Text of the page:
Castelli November Feature – Celebrating the life and work of C S Lewis
Clive Staples Lewis
(29th November 1898 – 22nd November 1963)
Clive Staples Lewis is one of the most influential writers on Christian faith of the twentieth century. Author of more than 70 titles, all written on the trusty paper notebook, include works of science fiction, fantasy, poetry, and Christian writings, Lewis’s book sales are reported to be more than 2 million annually.
CS Lewis, or “Jack”, as he preferred to be called, was born in Belfast, on November 29, 1898. He was the youngest son of Albert, a lawyer, and Flora. His older brother, Warren, affectionately known as “Warnie”, was three years his senior.
Warnie and Jack had a carefree and happy childhood, playing and exploring together in their large family home with narrow corridors and a huge overgrown garden. They would fantasise about large animals, imaginary lands and tales of gallantry, which keeping them entertained for years, setting strong roots to keep Ireland close their hearts. In fact two of Jack’s favourite stories were Treasure Island and The Secret Garden, both full of imagination and enchantment.
When he was just 10, this relaxed boyhood was cut short as his mother became ill dying of cancer in 1908. Barely a month after her death the two boys were sent away to boarding school in England. Lewis hated the school, with its strict rules and hard, apathetic headmaster, and he missed Belfast terribly. Fortunately for him, the school closed in 1910, and he was able to return to Ireland.
Following this came a mixture of private tuition and public schools such as Malvern in Worcestershire, but now a growing teenager, Lewis found himself learning to love poetry, especially the works of Virgil and Homer. He also developed an interest in modern languages, mastering French, German, and Italian.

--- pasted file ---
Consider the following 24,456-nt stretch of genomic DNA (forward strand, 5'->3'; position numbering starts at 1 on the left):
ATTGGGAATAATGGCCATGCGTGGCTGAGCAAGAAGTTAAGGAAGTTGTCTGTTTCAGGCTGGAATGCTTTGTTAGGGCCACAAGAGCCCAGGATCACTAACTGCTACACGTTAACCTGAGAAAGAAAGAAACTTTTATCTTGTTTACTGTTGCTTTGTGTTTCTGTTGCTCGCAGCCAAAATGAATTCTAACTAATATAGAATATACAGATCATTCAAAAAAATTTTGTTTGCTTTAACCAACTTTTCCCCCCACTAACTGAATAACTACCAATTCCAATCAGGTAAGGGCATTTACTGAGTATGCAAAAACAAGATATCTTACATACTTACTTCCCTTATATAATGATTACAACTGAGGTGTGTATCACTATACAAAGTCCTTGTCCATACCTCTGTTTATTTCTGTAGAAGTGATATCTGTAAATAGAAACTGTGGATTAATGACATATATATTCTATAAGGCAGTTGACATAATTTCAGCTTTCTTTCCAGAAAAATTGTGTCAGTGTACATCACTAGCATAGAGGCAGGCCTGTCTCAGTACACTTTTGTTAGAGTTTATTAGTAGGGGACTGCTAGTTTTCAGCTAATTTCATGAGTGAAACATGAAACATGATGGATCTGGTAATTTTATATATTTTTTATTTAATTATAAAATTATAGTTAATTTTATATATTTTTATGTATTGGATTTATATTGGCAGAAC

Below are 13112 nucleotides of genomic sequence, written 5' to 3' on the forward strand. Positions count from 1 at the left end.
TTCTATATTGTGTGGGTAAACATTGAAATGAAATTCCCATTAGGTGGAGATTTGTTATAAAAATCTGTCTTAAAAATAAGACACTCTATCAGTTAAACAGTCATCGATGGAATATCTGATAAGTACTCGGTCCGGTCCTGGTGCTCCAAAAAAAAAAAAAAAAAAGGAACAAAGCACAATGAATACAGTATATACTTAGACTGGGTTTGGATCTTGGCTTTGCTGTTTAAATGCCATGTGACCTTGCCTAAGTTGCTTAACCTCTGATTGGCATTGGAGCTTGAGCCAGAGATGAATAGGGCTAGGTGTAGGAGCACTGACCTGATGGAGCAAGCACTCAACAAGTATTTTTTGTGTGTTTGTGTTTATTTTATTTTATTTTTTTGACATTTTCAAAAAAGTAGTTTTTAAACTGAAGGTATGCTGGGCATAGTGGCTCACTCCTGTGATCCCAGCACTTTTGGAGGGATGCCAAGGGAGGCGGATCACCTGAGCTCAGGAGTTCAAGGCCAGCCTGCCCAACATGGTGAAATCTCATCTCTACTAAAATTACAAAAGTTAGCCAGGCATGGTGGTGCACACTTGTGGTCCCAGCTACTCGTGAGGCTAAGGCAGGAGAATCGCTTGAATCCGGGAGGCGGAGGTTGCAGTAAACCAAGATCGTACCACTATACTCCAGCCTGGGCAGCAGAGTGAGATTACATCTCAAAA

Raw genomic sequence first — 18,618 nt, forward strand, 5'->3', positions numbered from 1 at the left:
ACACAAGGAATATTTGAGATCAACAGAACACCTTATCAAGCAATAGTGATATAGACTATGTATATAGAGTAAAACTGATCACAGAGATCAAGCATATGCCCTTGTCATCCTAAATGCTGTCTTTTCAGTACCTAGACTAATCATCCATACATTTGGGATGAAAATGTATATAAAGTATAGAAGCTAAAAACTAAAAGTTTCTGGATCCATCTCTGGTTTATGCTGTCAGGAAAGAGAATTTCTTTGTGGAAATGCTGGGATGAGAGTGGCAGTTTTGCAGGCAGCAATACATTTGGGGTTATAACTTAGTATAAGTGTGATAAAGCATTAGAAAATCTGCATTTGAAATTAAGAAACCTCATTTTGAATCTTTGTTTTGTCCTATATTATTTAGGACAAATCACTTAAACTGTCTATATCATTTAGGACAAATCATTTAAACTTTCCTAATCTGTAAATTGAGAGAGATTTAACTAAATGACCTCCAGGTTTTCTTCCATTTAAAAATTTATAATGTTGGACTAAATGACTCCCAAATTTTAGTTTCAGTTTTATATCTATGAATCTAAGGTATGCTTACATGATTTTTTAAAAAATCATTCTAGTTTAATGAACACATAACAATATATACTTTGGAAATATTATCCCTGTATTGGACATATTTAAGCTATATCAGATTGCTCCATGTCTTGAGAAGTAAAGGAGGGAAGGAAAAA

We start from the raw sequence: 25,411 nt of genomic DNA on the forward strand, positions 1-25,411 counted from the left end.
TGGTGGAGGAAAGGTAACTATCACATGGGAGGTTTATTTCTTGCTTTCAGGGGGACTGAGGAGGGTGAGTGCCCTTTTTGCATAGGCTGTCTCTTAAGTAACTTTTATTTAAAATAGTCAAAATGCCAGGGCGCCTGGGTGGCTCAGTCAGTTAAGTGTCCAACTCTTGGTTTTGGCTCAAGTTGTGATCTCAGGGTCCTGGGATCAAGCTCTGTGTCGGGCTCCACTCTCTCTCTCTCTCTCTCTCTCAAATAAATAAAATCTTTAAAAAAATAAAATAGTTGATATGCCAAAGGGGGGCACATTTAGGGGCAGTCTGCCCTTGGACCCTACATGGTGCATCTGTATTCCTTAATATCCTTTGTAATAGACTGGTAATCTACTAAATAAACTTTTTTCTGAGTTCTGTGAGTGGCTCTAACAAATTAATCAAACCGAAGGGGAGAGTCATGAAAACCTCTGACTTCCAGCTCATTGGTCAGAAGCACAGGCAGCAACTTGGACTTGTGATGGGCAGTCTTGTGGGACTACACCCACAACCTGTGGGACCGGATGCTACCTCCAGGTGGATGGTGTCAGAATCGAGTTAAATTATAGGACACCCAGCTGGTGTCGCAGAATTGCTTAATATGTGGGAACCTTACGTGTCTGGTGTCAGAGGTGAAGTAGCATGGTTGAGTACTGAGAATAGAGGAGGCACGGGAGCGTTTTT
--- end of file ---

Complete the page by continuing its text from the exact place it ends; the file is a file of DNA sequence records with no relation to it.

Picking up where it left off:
Lewis was offered a scholarship at University College, Oxford University, but in 1917, this was interrupted as he volunteered to join the British army in the First World War. He was transferred to the Somme valley where he took part in trench warfare but in the last months of the war, he was injured by a shell and sent home to recuperate from his injuries. During his period of convalescence he became increasingly friendly with Janie Moore – the mother of a close army friend Edward ‘Paddy’ Moore. He was very close to Mrs Moore, often referring to her as his mother until her death in the 1940s.
Following the end of the war in 1918, Lewis returned to Oxford, where he returned to his studies again with great enthusiasm, completing his degree with top class honours and being awarded a fellowship teaching position at Magdalen College from 1925 to 1954.
Throughout the 1920’s Lewis was a prolific writer, forming close friendships with such Oxford greats as JRR Tolkien, Charles Williams, and Owen Barfield. They formed an informal group known as the “Inklings” which also included Warnie, and would meet locally to read parts of their novels. It is thought that these meetings encouraged Tolkien to write his epic Lord of the Rings. Here, Lewis also found himself re-embracing Christianity after having become disillusioned with his faith as a youth. He would go on to became an influential supporter for Christianity through publications such as the Screwtape letters, where he explained his spiritual beliefs via platforms of logic and philosophy.
His Christian beliefs also influenced his more popular works such as the Chronicles of Narnia. Initially when Lewis turned to writing children’s books, again on notebooks, his publisher and some friends tried to dissuade him; they thought it would harm his reputation as writer of serious works. In particular, Tolkien criticised The Lion the Witch and the Wardrobe for including too many elements that clashed – talking animals and children alongside, a Father Christmas and an evil witch. This did not deter him and following the first publication he quickly wrote 6 more books, publishing the final one, The Last Battle, in 1956.
Not initially well received by critics and reviewers, the books gained in popularity through word of mouth. The Chronicles of Narnia have since sold more than 100 million copies and are among the most beloved books of classic children’s literature.
His untimely death just before his 65th birthday went quietly unnoticed as it clashed with the assassination of President Kennedy on November 22, 1963. Nevertheless, C S Lewis is remembered today, by generations of readers all over the world.